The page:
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Tracing different size sections from a pattern
Mangosteen25
Mangosteen25
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Date: 1/21/14 0:21 AM

Does anyone have good links I can go to for information on tracing different sizes from my pattern. For example, if I am tracing a large to make it big enough for the bust but I only want a medium for the waist. I can trace off the pattern at the start using the different sizes can't I?

LauraTS
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Date: 1/21/14 0:28 AM

Sure, I do this all the time. You can trace both sizes and blend after tracing, or blend as you trace. The only thing to be consistent about is how/where you blend - I.e. if you're going between sizes on a bodice side seam, you've gotta blend in the same way on both the front and the back bodice pieces, or the seams won't match up when you go to sew them together. To check this, you can walk the seam line once it's traced, and make sure the front and back seam lines are the same length.

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Fictionfan
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Date: 1/21/14 1:50 AM

If you are just built with larger all around upper body than lower body, what you propose should be fine. The blending of sizes is pretty easy, just as you describe, though LauraTS makes a good point to check the length of the seamline for the front and back to be sure you can match them correctly. Also, make any overall length corrections before the width corrections. If you need to shorten or lengthen the garment, do that first, then blend the width sizes.

However, I wonder if you maybe need to do a full bust adjustment instead of starting with large on top and blending to the smaller size on the bottom. If you use the larger size to fit your circumference at the bust, but your back is narrower or your shoulders are smaller, maybe in proportion with your waist size, you would be better off, most of the time, to do a full bust adjustment. If you have more than 2 inches between the upper bust and full bust measurements, and your bra is a C cup or larger, you will usually get a better fit in the neck and shoulders with the FBA. If your bra cup is A/B and there is greater than 2 inches difference between high bust and full bust measurements, you probably have a broad back to account for the difference in sizes and that is the adjustment that should be done. These changes can be found in nearly any fitting book and in many of the message threads in several of the boards here on PR.

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Mangosteen25
Mangosteen25
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In reply to Fictionfan <<


Date: 1/21/14 6:19 AM

Thanks very much for the replies LauraTS and Fiction Fan. I have soooo much to learn. I have never adjusted patterns at tracing and know nothing at all about the scary sounding FBA! But I'm determined to have a go and learn loads more. I've been borrowing sewing books from the library and reading up and have a super dooper stack of patterns from op shops waiting and more from Burda Style that I want to make.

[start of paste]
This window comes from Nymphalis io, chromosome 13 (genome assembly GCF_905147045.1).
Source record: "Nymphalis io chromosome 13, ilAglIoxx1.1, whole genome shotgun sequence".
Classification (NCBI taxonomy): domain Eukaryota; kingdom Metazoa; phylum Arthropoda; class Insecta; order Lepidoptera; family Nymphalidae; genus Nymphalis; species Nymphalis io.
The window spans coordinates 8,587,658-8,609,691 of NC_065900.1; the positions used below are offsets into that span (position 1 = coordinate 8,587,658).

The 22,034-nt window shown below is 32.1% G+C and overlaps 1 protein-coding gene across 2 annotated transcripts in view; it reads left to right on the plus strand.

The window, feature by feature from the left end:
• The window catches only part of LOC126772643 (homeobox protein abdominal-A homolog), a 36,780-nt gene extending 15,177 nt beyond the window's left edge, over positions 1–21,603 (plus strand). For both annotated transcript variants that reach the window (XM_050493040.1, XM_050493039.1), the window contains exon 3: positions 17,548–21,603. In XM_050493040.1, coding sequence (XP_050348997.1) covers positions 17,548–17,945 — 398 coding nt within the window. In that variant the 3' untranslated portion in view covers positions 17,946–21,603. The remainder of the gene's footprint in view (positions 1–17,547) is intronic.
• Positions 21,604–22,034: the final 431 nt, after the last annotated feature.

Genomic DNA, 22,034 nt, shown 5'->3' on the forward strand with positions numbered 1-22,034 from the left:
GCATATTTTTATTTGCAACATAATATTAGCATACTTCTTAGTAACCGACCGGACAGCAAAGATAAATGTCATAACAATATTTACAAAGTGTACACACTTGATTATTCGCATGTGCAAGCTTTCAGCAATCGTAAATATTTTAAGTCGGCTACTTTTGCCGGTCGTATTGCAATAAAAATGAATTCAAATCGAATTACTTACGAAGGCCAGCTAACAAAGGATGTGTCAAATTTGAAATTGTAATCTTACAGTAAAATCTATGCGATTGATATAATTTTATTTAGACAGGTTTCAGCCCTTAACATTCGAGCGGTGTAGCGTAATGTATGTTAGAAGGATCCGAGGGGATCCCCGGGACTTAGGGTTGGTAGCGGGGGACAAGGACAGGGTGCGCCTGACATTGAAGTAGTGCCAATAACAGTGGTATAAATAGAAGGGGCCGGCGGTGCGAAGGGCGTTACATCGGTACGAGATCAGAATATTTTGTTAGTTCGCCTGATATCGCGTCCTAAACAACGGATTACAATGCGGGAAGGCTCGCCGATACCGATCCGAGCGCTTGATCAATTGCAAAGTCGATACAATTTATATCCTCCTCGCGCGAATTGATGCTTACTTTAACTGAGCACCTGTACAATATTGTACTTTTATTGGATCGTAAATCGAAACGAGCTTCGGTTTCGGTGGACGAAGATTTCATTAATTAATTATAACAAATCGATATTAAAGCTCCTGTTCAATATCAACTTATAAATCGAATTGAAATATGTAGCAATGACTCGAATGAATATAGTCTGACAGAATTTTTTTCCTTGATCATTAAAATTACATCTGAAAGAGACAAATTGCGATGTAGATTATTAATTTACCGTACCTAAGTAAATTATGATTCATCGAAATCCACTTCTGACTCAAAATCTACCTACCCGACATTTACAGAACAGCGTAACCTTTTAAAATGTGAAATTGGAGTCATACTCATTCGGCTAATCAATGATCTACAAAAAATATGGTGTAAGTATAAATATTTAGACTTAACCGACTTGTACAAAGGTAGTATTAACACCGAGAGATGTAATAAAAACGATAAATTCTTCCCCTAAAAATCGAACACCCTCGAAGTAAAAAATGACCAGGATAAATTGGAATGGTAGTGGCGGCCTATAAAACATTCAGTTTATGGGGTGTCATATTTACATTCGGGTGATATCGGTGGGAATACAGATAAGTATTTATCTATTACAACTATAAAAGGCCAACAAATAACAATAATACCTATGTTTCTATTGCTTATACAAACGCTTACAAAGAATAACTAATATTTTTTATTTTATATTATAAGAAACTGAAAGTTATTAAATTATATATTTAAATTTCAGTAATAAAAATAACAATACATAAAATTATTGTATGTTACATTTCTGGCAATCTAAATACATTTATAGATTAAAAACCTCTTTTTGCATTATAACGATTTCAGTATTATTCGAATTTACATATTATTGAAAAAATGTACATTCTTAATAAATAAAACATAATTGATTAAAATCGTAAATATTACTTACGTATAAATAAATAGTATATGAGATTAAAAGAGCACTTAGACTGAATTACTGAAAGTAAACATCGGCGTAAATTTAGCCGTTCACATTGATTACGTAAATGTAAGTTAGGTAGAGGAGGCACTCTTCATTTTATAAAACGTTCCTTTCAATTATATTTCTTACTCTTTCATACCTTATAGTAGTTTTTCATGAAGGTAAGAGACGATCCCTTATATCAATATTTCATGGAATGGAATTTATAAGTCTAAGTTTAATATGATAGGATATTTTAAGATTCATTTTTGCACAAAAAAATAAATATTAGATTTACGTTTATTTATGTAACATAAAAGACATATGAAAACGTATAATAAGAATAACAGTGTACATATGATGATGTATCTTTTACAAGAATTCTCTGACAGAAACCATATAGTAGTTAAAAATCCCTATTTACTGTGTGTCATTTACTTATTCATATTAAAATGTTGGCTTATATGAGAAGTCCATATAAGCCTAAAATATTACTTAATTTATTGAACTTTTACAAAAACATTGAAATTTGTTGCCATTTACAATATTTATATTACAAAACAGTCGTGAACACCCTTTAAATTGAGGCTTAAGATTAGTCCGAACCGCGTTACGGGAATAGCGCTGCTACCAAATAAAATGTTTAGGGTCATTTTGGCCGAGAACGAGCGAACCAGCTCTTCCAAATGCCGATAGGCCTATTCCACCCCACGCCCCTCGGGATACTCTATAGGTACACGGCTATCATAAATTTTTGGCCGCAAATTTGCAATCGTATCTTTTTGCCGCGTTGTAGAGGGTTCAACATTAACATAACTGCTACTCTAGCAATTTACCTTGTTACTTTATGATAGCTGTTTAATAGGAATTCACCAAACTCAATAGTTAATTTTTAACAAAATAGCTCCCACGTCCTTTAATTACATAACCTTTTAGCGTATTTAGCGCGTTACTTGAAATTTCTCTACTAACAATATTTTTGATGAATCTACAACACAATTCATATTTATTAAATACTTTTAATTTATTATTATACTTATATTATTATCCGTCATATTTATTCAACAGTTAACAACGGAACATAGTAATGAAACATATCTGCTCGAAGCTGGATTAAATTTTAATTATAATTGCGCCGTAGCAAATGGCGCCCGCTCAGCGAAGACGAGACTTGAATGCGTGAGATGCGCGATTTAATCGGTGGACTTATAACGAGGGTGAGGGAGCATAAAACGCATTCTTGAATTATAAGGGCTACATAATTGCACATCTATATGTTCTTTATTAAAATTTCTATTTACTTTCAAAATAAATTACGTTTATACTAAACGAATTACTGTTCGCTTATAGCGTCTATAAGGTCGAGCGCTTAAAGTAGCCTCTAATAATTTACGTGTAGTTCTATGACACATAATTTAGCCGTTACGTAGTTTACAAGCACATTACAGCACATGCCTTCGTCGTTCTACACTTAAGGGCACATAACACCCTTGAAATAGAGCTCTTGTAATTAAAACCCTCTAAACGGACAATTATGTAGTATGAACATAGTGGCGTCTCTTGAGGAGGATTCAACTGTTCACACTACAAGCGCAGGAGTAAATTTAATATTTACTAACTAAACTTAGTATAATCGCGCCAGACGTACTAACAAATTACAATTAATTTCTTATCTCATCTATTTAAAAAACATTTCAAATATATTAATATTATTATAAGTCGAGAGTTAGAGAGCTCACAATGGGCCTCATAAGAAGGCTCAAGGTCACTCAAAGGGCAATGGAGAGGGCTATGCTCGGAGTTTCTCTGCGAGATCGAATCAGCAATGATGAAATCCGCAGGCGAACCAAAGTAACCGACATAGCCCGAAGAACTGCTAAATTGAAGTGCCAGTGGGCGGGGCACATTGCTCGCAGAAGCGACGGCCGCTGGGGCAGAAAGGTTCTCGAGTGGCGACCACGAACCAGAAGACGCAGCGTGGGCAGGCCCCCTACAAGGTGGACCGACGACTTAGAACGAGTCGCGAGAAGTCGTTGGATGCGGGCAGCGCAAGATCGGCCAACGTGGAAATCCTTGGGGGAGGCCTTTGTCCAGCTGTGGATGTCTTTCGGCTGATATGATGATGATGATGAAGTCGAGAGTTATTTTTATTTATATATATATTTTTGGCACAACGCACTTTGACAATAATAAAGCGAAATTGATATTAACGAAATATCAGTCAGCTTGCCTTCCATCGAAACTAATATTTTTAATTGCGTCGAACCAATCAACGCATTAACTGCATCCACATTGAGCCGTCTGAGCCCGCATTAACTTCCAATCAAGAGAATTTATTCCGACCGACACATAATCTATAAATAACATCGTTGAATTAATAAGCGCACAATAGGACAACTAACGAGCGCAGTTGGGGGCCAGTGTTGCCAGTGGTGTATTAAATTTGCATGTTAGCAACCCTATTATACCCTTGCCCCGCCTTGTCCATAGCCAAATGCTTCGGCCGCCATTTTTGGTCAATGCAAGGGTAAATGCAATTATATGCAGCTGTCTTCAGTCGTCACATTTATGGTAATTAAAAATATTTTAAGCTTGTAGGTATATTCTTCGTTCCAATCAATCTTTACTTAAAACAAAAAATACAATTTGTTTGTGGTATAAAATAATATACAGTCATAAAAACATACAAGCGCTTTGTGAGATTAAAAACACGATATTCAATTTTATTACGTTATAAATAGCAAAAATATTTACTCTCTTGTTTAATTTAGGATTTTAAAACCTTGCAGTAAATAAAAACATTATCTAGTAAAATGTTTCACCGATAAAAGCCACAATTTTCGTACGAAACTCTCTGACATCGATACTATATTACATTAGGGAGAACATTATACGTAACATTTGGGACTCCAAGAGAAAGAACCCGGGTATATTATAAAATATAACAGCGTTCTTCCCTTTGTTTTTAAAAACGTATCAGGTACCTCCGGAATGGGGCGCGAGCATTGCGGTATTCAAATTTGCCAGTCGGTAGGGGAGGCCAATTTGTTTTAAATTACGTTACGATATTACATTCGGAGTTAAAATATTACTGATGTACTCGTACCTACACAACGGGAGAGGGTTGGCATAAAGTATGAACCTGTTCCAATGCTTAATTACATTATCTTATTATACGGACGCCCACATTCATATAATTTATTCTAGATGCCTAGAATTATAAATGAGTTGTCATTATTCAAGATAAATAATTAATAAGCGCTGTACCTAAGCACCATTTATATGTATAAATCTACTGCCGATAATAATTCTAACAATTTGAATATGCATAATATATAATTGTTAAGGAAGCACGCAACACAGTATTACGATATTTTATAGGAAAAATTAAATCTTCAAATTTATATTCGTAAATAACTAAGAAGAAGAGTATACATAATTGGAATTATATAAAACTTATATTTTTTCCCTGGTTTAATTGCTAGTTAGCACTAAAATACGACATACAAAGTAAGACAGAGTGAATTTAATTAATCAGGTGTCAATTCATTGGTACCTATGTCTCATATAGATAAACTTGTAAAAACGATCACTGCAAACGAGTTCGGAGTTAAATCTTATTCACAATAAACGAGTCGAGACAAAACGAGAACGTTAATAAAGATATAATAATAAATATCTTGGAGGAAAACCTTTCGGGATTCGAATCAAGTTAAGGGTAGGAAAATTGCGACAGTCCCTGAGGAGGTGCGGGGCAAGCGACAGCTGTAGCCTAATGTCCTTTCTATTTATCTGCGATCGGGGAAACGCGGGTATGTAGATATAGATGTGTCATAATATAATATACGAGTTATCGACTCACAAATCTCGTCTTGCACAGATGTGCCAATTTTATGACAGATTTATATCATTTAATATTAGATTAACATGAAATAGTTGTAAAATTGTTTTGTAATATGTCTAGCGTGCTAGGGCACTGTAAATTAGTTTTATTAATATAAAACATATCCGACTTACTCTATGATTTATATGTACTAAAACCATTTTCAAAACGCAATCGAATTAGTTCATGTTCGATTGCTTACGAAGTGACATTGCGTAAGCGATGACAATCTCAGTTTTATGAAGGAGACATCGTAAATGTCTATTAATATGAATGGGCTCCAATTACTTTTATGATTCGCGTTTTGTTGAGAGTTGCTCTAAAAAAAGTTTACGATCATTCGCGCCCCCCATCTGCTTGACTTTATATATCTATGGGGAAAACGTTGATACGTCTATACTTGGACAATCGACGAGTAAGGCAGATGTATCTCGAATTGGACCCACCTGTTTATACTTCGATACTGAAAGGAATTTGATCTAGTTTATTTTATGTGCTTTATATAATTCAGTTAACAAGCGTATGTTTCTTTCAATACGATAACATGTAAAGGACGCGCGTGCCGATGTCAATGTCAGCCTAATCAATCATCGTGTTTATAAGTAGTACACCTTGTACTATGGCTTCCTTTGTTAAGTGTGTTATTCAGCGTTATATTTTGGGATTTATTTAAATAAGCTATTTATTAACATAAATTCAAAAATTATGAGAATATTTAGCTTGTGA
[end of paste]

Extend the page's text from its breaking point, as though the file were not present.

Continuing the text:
I have been sewing for a long time but not with formal patterns. More bags and applique and informal household things. But since I did a basic course on sewing with patterns I'm totally bitten by the bug.

I did make two of the girl dresses that I reviewed a while back but the rest are all hot off the sewing machine.

I'm determined to learn to fit clothes better to me. It would help a lot if I didn't write down completely wrong measurements the last time I checked myself! Going to have to retrace several patterns now . . . I have learned lots by jumping in and making mistakes. Sticking to cheaper fabrics for now while I'm learning so much. I still am finding most things are well wearable and I'm improving each time a little here and there.

frame
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In reply to Mangosteen25 <<
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Date: 1/21/14 7:21 AM

That was the entire purpose of multi-sized patterns. Laura gave great suggestions.

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SandiMacD
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Date: 1/22/14 1:19 AM

When you trace larger to smaller from top to bottom what you are doing is increasing tge upper bust area- mainly between the neckline to shoulders. It can tend to slip off the shoulders if you don't need that. It may also give you more ease in the upper back area. It will still give you only about a B cup fit in the front.

When you make a FBA (full bust adjustement) you are tracing the pattern lines for the upper bust size that fits you. This keeps the pattern's shoulder seams, armholes and upper back. Then you will slash areas to increase the bust cup size.

There are lots of resources on making FBA if you need them. Women with cups over B+ and sewing with wovens generally need to do a FBA. If using knits, you can often get away with tracing a larger size where needed or perhaps no pattern change.

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